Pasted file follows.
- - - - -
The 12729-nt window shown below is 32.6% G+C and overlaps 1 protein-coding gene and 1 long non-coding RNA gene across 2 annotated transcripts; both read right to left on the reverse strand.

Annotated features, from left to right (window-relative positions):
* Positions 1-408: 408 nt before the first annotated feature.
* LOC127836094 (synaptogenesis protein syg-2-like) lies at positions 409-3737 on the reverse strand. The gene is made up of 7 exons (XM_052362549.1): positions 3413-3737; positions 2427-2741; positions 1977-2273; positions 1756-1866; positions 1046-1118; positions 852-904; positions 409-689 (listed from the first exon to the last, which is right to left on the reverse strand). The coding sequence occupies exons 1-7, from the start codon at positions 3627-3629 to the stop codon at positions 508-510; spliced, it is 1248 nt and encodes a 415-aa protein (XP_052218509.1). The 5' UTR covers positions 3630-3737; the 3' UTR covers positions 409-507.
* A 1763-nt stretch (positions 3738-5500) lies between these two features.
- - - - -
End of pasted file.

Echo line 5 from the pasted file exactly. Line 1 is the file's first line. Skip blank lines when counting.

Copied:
* A 1763-nt stretch (positions 3738-5500) lies between these two features.